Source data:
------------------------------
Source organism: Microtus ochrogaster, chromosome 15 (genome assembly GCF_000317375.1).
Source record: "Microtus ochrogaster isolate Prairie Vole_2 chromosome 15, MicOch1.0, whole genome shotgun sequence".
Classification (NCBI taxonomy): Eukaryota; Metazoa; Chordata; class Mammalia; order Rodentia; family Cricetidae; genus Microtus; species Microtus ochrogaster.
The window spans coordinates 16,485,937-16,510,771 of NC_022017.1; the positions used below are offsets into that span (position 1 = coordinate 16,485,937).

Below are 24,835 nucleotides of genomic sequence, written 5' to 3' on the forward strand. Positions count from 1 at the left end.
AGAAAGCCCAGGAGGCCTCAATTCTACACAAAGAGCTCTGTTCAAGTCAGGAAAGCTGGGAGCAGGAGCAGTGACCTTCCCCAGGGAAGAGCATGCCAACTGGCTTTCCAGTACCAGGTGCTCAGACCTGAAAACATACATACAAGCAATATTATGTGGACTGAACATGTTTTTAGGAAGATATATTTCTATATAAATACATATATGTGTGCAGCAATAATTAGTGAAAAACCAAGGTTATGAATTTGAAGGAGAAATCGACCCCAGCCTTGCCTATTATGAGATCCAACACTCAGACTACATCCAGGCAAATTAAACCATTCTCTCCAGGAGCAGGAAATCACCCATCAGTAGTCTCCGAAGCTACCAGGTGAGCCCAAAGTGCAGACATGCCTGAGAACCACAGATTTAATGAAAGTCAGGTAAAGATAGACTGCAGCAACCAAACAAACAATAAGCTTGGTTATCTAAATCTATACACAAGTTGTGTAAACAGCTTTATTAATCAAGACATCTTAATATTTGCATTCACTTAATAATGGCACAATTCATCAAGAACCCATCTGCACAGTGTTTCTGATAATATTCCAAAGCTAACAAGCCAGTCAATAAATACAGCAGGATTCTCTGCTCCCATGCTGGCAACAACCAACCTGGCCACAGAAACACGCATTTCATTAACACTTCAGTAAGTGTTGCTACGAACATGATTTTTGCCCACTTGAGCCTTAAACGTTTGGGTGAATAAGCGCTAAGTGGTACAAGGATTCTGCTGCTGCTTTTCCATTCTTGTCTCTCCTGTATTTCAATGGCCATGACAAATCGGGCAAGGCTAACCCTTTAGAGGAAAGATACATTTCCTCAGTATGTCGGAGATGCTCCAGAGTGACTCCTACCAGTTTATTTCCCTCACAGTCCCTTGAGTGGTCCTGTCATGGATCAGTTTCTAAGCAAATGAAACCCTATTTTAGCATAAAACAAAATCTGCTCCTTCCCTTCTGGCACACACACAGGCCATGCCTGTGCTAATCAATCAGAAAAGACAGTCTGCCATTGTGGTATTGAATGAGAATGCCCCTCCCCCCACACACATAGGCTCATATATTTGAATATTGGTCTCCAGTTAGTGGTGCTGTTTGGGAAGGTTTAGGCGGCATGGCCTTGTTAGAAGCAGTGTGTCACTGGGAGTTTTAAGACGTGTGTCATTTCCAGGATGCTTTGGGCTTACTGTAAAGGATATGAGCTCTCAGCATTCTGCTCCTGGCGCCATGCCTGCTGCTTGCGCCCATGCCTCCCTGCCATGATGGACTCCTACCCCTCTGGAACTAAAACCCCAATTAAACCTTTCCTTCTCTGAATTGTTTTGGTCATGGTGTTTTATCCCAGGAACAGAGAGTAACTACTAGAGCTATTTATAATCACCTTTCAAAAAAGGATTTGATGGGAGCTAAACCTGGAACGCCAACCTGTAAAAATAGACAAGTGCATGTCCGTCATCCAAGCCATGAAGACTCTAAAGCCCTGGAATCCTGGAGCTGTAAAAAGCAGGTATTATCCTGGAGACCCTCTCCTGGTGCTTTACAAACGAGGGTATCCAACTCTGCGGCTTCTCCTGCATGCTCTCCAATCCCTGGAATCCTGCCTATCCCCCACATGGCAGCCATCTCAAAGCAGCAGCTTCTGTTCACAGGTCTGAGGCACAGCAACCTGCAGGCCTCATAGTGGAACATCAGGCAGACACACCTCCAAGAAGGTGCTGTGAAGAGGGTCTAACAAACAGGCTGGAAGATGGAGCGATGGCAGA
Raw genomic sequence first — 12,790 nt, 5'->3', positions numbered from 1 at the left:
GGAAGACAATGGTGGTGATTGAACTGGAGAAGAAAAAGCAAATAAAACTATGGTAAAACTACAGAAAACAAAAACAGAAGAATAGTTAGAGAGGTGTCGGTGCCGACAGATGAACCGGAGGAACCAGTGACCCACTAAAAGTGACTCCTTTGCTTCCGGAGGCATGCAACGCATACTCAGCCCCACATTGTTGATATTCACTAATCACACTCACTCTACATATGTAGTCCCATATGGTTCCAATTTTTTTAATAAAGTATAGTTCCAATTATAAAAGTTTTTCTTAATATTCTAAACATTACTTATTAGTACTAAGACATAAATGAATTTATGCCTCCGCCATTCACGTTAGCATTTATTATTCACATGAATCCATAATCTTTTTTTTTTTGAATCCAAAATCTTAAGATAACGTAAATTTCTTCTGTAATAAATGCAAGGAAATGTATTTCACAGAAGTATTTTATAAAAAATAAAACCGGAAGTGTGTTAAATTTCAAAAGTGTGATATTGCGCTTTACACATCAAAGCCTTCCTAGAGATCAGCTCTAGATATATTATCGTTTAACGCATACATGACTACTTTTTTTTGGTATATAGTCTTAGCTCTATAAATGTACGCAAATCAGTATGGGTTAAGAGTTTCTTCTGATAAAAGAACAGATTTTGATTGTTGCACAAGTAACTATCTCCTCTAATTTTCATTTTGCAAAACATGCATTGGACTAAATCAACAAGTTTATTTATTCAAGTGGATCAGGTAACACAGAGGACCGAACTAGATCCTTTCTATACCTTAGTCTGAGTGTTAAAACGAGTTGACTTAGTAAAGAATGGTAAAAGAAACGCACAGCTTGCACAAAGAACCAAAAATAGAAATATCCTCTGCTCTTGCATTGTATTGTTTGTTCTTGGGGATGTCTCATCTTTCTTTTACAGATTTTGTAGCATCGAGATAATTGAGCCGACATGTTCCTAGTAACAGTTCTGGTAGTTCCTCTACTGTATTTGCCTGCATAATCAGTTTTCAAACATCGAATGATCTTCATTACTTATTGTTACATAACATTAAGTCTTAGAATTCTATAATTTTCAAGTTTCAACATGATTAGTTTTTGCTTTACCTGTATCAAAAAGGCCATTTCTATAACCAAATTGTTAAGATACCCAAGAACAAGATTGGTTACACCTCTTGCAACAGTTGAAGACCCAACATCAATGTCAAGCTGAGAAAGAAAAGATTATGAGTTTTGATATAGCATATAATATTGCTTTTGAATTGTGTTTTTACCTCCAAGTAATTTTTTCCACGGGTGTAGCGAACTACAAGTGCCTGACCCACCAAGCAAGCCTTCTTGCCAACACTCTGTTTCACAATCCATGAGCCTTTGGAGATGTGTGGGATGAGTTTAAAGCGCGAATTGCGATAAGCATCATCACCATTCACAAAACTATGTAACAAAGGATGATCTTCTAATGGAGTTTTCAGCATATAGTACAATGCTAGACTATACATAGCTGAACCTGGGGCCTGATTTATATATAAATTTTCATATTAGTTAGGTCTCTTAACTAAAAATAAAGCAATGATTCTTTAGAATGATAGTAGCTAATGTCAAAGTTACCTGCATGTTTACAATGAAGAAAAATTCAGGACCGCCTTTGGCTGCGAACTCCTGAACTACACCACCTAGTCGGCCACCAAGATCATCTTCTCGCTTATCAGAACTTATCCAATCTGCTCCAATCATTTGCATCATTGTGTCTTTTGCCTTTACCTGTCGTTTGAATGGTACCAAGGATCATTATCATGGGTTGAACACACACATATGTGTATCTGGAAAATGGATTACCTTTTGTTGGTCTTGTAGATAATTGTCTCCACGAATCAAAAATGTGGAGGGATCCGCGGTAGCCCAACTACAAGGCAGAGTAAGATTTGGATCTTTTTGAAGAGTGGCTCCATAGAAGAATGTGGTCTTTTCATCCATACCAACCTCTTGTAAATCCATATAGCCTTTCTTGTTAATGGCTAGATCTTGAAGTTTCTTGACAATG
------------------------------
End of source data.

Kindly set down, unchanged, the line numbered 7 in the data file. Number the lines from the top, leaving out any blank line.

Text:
Raw genomic sequence first — 12,790 nt, 5'->3', positions numbered from 1 at the left: